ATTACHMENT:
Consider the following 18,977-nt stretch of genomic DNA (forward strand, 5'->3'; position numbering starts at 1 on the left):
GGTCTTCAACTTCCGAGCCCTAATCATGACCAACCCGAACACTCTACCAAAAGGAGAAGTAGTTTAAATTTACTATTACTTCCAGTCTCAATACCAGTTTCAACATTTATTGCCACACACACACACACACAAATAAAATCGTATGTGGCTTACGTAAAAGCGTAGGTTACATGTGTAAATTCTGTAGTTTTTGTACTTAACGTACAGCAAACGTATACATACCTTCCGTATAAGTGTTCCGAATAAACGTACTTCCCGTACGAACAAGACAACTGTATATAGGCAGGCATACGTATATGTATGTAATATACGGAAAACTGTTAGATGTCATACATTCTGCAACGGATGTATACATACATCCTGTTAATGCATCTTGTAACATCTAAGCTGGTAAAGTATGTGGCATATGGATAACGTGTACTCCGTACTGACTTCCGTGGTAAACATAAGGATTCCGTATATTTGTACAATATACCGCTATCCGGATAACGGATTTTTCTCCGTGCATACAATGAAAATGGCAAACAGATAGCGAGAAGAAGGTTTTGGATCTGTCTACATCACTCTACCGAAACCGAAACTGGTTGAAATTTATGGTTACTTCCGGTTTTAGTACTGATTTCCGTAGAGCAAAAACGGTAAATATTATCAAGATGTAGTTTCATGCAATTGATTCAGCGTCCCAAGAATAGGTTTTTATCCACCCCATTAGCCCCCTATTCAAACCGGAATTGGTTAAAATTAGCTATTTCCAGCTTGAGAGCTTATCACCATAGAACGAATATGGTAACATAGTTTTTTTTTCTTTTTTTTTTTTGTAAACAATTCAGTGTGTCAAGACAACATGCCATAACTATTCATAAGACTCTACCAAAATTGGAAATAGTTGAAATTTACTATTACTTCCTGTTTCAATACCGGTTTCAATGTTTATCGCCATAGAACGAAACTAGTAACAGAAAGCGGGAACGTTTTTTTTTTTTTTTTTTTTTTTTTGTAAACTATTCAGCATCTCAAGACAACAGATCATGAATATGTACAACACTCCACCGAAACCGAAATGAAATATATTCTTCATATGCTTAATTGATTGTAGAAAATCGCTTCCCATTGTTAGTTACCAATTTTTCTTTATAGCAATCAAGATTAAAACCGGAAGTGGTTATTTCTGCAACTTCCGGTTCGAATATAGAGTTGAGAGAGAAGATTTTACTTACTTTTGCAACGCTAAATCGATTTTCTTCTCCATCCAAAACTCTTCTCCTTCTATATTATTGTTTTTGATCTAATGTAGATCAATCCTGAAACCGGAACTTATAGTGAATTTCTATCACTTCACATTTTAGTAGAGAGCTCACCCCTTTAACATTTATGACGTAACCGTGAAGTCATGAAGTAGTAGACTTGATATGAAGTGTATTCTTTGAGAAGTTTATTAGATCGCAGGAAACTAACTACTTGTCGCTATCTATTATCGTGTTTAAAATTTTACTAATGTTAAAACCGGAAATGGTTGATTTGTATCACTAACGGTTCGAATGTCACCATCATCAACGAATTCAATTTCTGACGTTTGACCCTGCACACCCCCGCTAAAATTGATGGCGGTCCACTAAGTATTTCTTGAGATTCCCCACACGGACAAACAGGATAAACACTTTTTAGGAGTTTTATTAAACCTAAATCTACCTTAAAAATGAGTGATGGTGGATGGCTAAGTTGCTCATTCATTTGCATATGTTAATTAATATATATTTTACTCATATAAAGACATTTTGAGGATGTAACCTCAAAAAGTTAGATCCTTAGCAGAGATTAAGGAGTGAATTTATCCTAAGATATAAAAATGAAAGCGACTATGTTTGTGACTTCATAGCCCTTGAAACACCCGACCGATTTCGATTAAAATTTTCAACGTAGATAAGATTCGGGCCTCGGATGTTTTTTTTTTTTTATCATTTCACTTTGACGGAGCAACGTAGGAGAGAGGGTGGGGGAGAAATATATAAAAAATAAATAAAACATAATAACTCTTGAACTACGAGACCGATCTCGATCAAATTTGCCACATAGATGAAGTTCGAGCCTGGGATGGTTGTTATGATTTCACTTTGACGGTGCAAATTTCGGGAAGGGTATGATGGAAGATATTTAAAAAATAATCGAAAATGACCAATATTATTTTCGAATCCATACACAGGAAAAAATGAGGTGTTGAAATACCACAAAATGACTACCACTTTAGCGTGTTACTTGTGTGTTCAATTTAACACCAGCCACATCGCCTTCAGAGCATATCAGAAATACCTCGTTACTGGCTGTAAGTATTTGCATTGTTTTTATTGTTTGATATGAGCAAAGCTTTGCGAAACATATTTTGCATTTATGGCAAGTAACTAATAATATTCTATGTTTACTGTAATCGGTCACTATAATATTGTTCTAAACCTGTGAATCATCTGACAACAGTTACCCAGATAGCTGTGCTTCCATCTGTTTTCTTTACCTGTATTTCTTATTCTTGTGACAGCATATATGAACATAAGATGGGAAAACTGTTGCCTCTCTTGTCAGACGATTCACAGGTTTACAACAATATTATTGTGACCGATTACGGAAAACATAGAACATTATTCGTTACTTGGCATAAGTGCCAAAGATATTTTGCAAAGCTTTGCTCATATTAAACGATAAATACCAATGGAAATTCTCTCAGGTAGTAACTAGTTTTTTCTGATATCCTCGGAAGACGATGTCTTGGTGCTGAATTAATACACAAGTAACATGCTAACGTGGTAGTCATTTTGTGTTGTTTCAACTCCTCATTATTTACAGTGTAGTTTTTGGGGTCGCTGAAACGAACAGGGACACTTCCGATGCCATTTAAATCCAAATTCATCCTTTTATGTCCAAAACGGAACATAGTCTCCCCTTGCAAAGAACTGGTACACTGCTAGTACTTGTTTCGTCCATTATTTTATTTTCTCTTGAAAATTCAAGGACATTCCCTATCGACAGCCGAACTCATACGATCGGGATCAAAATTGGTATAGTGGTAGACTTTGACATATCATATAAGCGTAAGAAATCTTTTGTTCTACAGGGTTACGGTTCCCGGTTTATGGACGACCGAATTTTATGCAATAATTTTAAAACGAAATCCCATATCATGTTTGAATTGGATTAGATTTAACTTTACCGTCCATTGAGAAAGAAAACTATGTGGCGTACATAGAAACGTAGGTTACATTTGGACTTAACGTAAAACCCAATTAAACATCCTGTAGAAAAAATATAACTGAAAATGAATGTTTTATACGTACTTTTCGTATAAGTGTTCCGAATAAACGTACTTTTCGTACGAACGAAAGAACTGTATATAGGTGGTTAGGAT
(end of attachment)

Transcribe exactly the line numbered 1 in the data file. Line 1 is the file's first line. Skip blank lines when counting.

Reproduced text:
Consider the following 18,977-nt stretch of genomic DNA (forward strand, 5'->3'; position numbering starts at 1 on the left):